Lal Dena quotes two important phrases from the above statement to support his thesis. They are – 'the end of January' and, 'the Sunday evening before they left'. The last Sunday of January 1910 is 30. As such it is evident that Robert and his party left for Manipur on the day after Sunday 1910 January, which was Monday, January 31. Besides, mention of an event that took place on February 4, 1910 – 'a few days after Mr. Roberts and others had gone on a journey' also substantiate this fact. Considering the distance between Aizawl and Senvon, and the conditions of the village roads in those days, it is quite obvious that Robert and his party reached Senvon on the February 5, 1910 that is Saturday. Lal Dena also writes that Robert preached in an open air on following day, i.e. Sunday, February 6, by reading a Bible verse taken from John 3:16 and conclude by asking the gathering, "Do, from now on believe in Jesus". He also distributed some few medicines he brought along with him from Aizawl.

Fully accepting the observation made by Prof Lal Dena, most of the Hmar Christian denomination including the Independent Church of India and the Evangelical Free Church of India observed February 5 as Missionary Day. The Hmar Students' Association in its Declaration made on 12th January 1985 also points out that, 'the light of Gospel came to Hmar land on 5th February 1910'.However, L Keivom, another important thinker and writer of repute among the whole Chin-Kuki-Mizo-Hmar tribe had a slightly different opinion on the date of Roberts' arrival in Senvon. He incidentally also based his opinion on the same official statement quoted above.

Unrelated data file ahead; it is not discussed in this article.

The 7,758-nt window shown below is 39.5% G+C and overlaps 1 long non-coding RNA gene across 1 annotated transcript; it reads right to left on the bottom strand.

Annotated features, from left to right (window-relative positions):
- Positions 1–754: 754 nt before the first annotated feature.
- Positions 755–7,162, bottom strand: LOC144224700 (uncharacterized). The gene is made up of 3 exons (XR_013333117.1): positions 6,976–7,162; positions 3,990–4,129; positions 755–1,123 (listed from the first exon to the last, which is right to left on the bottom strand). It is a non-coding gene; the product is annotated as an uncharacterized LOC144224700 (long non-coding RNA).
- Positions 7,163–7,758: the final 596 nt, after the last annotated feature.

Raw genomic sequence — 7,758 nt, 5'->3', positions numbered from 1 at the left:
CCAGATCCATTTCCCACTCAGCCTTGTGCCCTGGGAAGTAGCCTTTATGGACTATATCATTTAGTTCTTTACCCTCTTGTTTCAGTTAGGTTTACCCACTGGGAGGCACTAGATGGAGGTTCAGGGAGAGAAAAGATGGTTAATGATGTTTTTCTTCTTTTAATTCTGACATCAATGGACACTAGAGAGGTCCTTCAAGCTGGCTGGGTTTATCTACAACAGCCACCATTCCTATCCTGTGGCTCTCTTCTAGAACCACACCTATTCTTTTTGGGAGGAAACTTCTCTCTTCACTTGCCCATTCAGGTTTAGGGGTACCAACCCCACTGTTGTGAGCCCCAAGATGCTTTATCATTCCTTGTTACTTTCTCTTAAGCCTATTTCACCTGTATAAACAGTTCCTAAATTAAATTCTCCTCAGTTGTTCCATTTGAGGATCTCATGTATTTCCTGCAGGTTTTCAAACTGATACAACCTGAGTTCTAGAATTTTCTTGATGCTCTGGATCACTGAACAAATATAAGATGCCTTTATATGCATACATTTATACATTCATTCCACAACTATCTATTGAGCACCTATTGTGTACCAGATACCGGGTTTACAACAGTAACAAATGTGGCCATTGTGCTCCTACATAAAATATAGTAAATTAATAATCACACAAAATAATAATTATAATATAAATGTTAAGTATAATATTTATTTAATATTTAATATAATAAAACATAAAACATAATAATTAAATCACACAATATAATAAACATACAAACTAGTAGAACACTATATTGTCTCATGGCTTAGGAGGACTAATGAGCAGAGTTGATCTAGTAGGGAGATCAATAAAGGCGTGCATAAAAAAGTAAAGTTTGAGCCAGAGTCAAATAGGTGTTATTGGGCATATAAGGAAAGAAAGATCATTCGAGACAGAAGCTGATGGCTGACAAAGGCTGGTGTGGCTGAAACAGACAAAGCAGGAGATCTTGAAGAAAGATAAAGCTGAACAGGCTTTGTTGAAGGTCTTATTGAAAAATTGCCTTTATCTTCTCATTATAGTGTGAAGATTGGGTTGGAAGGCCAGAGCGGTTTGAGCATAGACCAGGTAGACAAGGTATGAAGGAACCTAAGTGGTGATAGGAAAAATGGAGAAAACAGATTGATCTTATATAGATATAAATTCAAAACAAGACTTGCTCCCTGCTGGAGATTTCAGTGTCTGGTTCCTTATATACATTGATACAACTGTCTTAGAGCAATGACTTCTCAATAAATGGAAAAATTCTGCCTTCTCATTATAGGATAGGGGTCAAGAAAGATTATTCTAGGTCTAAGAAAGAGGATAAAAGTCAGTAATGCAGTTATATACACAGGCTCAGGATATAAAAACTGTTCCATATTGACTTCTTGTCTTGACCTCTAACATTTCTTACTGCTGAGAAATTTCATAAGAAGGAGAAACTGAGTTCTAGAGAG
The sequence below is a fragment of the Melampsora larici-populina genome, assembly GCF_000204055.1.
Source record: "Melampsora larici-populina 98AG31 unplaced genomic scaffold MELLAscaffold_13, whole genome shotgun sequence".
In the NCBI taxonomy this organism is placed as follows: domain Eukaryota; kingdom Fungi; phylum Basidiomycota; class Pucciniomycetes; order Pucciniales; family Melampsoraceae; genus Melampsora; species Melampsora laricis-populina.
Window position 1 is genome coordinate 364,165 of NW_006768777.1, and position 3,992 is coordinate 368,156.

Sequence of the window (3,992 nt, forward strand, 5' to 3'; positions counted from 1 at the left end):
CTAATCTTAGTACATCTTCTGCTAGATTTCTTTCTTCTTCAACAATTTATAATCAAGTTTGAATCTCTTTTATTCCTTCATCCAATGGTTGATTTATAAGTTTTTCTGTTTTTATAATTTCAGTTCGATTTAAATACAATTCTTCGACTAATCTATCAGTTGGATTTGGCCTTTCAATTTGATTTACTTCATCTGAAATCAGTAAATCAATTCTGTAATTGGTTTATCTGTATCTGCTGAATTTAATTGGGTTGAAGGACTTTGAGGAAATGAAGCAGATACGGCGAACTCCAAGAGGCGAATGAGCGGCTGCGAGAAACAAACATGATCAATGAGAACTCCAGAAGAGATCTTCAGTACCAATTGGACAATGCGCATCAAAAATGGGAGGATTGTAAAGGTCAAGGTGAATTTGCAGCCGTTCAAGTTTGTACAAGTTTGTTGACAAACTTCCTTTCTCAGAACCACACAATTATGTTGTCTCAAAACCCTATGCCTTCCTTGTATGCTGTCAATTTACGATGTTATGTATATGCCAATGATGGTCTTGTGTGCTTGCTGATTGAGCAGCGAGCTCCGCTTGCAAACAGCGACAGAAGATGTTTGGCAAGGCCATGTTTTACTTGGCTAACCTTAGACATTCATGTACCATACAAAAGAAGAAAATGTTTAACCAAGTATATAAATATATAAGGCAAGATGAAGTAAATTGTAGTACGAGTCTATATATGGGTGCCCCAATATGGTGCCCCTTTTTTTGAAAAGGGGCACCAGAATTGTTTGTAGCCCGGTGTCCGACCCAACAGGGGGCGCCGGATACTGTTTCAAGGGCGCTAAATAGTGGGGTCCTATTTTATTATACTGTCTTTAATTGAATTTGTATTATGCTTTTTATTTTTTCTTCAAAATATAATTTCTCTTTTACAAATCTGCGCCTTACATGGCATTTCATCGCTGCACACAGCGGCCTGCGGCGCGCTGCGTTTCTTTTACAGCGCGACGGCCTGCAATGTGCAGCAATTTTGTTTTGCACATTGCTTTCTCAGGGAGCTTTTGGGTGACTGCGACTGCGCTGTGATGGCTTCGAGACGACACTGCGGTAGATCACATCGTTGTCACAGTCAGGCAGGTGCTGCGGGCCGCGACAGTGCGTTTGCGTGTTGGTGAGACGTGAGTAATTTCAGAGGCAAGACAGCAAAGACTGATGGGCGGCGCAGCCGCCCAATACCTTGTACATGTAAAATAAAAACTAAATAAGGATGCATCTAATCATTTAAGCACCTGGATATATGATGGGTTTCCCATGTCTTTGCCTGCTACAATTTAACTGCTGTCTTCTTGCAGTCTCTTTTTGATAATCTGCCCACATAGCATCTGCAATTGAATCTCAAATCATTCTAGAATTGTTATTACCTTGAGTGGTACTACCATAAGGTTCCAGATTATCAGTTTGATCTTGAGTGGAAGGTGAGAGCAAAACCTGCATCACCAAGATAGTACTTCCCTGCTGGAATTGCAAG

According to him, since the 'statement' also mentioned that the journey from Aijal (Aizawl) is "a 13 day journey" and also as Mr. Jones gave a reception to Robert and his party "about the end of February', it is obvious that they started the journey from Aizawl on Monday the 31st and reached Senvon on 12th. They then spent the next day, which is Sunday, 13th February at Senvon and then began their returned journey to Aizawl on 14th February, Monday. Mr. Robert, in one his own writing in the year 1925 titled. "Shall not returned void", also mentioned that, he started (that) 'long and tiresome journey which took (us) 14 days to accomplish'. Why Robert himself prefers not to mention the exact date of their journey – the day they left Aizawl and reached Senvon in any of his writings, diaries, or record is a very confusing aspect.